Improper assay performance, including use of suboptimally fixed tissue, failure to utilize specified reagents, deviation from specific assay instructions, and failure to include appropriate controls for assay validation, can lead to unreliable results.

2.2 Recommended Doses and Schedules

  • Do not administer as an intravenous push or bolus. Do not mix Herceptin with other drugs.
  • Do not substitute Herceptin (trastuzumab) for or with ado-trastuzumab emtansine.

Adjuvant Treatment, Breast Cancer

Administer according to one of the following doses and schedules for a total of 52 weeks of Herceptin therapy:

During and following paclitaxel, docetaxel, or docetaxel/carboplatin:

  • Initial dose of 4 mg/kg as an intravenous infusion over 90 minutes then at 2 mg/kg as an intravenous infusion over 30 minutes weekly during chemotherapy for the first 12 weeks (paclitaxel or docetaxel) or 18 weeks (docetaxel/carboplatin).
  • One week following the last weekly dose of Herceptin, administer Herceptin at 6 mg/kg as an intravenous infusion over 30–90 minutes every three weeks.

As a single agent within three weeks following completion of multi-modality, anthracycline-based chemotherapy regimens:

  • Initial dose at 8 mg/kg as an intravenous infusion over 90 minutes
  • Subsequent doses at 6 mg/kg as an intravenous infusion over 30–90 minutes every three weeks [see Dosage and Administration (2.3)].
  • Extending adjuvant treatment beyond one year is not recommended [see Adverse Reactions (6.1)].

Metastatic Treatment, Breast Cancer

  • Administer Herceptin, alone or in combination with paclitaxel, at an initial dose of 4 mg/kg as a 90-minute intravenous infusion followed by subsequent once weekly doses of 2 mg/kg as 30-minute intravenous infusions until disease progression.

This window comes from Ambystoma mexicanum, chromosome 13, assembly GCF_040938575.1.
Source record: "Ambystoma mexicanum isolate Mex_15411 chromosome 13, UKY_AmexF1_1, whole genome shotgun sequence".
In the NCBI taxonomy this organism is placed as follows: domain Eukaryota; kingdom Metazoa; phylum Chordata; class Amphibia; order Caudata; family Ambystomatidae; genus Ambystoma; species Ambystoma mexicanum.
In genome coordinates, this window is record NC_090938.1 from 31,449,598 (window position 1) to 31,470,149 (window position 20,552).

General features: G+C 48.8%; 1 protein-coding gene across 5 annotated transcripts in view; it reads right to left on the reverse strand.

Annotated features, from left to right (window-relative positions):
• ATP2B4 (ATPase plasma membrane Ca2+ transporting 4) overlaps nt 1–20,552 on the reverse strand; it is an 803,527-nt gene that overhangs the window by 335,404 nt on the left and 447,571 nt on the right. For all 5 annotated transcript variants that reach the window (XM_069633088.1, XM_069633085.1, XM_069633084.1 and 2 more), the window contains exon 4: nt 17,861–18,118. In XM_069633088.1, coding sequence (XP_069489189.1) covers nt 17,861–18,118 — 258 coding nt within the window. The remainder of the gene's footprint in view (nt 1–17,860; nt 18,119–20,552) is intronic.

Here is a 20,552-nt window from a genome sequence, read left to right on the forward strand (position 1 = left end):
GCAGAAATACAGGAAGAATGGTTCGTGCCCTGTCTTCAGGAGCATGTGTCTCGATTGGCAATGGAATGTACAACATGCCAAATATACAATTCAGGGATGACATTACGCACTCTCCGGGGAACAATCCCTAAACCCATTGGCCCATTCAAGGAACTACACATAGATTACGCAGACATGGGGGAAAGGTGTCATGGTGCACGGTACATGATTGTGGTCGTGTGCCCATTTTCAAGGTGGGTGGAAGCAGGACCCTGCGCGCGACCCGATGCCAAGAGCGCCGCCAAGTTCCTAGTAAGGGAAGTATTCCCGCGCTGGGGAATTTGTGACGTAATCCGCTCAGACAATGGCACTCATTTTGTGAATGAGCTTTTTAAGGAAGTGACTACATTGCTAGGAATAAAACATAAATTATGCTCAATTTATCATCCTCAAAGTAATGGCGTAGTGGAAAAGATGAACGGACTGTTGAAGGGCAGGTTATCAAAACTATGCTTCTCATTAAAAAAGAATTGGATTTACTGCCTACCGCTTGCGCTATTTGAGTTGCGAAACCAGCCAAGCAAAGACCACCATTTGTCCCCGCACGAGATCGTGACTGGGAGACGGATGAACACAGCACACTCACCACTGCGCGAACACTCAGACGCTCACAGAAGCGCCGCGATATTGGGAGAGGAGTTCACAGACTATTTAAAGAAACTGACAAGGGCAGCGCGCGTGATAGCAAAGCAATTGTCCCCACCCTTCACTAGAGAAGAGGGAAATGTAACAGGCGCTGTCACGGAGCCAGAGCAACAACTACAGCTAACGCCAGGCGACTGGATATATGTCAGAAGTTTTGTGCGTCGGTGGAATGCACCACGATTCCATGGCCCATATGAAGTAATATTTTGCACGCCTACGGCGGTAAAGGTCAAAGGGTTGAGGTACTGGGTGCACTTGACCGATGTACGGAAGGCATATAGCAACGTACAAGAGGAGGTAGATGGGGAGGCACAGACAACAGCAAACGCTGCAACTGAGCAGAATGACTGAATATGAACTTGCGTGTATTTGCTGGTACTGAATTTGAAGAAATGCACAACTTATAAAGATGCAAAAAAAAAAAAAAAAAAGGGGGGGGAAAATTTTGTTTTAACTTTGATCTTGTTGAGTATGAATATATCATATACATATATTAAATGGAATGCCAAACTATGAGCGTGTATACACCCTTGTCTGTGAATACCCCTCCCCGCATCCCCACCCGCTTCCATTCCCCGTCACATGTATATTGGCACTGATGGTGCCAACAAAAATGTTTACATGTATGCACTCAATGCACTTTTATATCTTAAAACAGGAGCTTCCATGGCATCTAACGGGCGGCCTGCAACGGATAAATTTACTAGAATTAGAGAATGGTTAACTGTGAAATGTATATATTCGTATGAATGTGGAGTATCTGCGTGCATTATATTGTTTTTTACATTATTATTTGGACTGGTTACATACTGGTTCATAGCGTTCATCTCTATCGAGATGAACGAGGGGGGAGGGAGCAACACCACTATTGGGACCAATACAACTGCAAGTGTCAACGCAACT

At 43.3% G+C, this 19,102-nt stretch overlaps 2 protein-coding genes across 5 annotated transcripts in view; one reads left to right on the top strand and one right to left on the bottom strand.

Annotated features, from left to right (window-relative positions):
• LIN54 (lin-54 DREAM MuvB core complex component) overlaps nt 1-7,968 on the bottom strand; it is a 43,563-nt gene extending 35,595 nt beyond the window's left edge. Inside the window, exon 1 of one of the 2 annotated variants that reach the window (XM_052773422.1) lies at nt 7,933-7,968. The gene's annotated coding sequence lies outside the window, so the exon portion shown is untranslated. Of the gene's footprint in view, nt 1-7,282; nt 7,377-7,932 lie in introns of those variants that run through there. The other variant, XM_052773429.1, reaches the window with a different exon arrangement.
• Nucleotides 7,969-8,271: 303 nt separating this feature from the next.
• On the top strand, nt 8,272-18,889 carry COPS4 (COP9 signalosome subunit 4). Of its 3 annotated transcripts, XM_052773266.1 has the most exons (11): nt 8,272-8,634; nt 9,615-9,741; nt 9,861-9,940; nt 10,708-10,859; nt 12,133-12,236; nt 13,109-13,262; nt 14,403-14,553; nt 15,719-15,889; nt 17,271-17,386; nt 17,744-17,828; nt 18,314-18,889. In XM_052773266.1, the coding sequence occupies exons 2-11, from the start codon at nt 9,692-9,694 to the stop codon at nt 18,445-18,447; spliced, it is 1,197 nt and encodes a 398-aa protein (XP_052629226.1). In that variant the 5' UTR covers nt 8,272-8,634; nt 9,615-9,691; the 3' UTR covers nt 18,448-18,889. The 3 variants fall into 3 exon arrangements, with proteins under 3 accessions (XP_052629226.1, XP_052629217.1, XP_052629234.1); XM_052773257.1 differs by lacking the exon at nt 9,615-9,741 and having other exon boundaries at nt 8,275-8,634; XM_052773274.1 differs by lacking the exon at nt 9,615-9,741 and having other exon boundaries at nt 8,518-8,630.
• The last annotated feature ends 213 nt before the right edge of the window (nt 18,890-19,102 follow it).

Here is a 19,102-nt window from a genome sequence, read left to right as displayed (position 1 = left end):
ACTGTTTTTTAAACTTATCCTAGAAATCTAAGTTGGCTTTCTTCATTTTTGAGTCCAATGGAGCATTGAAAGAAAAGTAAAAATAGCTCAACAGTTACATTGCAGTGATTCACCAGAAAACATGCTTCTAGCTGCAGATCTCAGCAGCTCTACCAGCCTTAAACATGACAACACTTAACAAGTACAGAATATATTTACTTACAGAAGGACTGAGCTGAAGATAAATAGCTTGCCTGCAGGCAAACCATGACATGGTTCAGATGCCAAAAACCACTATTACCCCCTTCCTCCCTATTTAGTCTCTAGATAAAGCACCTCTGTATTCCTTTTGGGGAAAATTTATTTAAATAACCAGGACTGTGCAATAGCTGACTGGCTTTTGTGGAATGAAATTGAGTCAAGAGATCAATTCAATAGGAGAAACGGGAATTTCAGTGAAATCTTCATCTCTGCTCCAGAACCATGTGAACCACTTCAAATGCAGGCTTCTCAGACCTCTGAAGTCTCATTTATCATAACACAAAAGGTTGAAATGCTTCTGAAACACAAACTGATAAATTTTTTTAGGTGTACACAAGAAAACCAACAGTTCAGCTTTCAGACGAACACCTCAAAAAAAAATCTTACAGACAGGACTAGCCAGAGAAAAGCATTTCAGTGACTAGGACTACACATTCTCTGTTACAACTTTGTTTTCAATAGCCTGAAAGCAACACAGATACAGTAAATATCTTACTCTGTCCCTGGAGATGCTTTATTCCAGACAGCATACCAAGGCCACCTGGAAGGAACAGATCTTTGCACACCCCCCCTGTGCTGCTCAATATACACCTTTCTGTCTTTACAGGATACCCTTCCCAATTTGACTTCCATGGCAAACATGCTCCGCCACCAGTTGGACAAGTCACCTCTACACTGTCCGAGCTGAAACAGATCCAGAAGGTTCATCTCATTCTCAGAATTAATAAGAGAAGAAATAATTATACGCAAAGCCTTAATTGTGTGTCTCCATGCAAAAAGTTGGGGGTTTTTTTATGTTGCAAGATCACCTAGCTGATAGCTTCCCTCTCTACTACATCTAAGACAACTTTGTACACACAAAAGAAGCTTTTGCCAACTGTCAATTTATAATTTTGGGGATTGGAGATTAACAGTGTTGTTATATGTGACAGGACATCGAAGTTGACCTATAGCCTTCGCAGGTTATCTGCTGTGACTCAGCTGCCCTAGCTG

Metastatic Gastric Cancer

  • Administer Herceptin at an initial dose of 8 mg/kg as a 90-minute intravenous infusion followed by subsequent doses of 6 mg/kg as an intravenous infusion over 30–90 minutes every three weeks until disease progression [see Dosage and Administration (2.3)].

2.3 Important Dosing Considerations

If the patient has missed a dose of Herceptin by one week or less, then the usual maintenance dose (weekly schedule: 2 mg/kg; three-weekly schedule: 6 mg/kg) should be administered as soon as possible. Do not wait until the next planned cycle. Subsequent Herceptin maintenance doses should be administered 7 days or 21 days later according to the weekly or three-weekly schedules, respectively.

If the patient has missed a dose of Herceptin by more than one week, a re-loading dose of Herceptin should be administered over approximately 90 minutes (weekly schedule: 4 mg/kg; three-weekly schedule: 8 mg/kg) as soon as possible. Subsequent Herceptin maintenance doses (weekly schedule: 2 mg/kg; three-weekly schedule 6 mg/kg) should be administered 7 days or 21 days later according to the weekly or three-weekly schedules, respectively.

Infusion Reactions

[See Boxed Warning, Warnings and Precautions (5.2)]

  • Decrease the rate of infusion for mild or moderate infusion reactions
  • Interrupt the infusion in patients with dyspnea or clinically significant hypotension
  • Discontinue Herceptin for severe or life-threatening infusion reactions.

Cardiomyopathy

[See Boxed Warning, Warnings and Precautions (5.1)]

Assess left ventricular ejection fraction (LVEF) prior to initiation of Herceptin and at regular intervals during treatment. Withhold Herceptin dosing for at least 4 weeks for either of the following:

  • ≥ 16% absolute decrease in LVEF from pre-treatment values
  • LVEF below institutional limits of normal and ≥ 10% absolute decrease in LVEF from pretreatment values.

Herceptin may be resumed if, within 4–8 weeks, the LVEF returns to normal limits and the absolute decrease from baseline is ≤ 15%.

Permanently discontinue Herceptin for a persistent (> 8 weeks) LVEF decline or for suspension of Herceptin dosing on more than 3 occasions for cardiomyopathy.